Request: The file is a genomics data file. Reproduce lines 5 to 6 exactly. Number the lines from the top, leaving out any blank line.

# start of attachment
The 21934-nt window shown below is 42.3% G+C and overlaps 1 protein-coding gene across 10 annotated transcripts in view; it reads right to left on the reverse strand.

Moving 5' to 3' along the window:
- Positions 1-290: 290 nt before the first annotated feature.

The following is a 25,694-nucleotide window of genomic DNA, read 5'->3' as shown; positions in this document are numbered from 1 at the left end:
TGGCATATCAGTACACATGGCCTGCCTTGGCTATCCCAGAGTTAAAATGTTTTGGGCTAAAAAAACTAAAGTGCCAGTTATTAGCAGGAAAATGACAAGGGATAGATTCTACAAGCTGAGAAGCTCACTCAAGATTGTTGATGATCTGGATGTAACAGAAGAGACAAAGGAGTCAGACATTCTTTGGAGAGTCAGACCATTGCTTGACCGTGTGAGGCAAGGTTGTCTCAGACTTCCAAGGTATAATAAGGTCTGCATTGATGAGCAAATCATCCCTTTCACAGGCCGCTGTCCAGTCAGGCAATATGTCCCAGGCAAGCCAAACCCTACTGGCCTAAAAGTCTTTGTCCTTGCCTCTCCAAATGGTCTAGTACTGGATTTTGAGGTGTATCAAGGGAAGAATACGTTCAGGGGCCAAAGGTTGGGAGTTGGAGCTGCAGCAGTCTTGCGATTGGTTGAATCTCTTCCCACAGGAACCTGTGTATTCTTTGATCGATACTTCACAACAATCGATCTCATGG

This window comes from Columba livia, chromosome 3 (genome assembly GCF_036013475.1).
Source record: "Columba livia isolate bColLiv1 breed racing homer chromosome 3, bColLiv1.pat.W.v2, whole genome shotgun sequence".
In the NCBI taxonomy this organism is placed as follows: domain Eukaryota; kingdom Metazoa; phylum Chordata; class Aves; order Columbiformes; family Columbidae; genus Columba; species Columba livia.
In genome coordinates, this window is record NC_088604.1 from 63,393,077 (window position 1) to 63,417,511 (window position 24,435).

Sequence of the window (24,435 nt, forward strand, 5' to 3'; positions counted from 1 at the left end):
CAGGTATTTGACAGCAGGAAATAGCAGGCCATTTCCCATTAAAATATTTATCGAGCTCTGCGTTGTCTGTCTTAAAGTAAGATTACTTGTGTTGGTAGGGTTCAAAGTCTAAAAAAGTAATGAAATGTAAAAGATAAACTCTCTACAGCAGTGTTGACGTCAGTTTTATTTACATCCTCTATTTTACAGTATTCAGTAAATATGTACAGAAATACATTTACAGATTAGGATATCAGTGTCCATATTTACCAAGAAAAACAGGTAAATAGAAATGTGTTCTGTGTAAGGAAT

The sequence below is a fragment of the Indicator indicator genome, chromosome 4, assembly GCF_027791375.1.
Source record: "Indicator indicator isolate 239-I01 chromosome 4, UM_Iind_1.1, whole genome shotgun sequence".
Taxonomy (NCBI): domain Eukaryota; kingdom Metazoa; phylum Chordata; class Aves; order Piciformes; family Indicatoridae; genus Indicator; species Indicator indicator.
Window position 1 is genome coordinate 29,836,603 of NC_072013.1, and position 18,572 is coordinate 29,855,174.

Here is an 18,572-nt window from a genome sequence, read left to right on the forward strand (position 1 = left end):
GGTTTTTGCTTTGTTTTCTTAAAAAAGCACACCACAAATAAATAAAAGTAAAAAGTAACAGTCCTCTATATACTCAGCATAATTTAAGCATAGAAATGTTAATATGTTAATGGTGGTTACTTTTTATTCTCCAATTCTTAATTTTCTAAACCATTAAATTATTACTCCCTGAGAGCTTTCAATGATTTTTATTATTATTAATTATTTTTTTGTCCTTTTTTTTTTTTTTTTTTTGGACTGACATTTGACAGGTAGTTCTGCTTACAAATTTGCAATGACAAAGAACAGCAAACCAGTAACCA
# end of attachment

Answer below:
TGGCATATCAGTACACATGGCCTGCCTTGGCTATCCCAGAGTTAAAATGTTTTGGGCTAAAAAAACTAAAGTGCCAGTTATTAGCAGGAAAATGACAAGGGATAGATTCTACAAGCTGAGAAGCTCACTCAAGATTGTTGATGATCTGGATGTAACAGAAGAGACAAAGGAGTCAGACATTCTTTGGAGAGTCAGACCATTGCTTGACCGTGTGAGGCAAGGTTGTCTCAGACTTCCAAGGTATAATAAGGTCTGCATTGATGAGCAAATCATCCCTTTCACAGGCCGCTGTCCAGTCAGGCAATATGTCCCAGGCAAGCCAAACCCTACTGGCCTAAAAGTCTTTGTCCTTGCCTCTCCAAATGGTCTAGTACTGGATTTTGAGGTGTATCAAGGGAAGAATACGTTCAGGGGCCAAAGGTTGGGAGTTGGAGCTGCAGCAGTCTTGCGATTGGTTGAATCTCTTCCCACAGGAACCTGTGTATTCTTTGATCGATACTTCACAACAATCGATCTCATGG

This window comes from Columba livia, chromosome 3 (genome assembly GCF_036013475.1).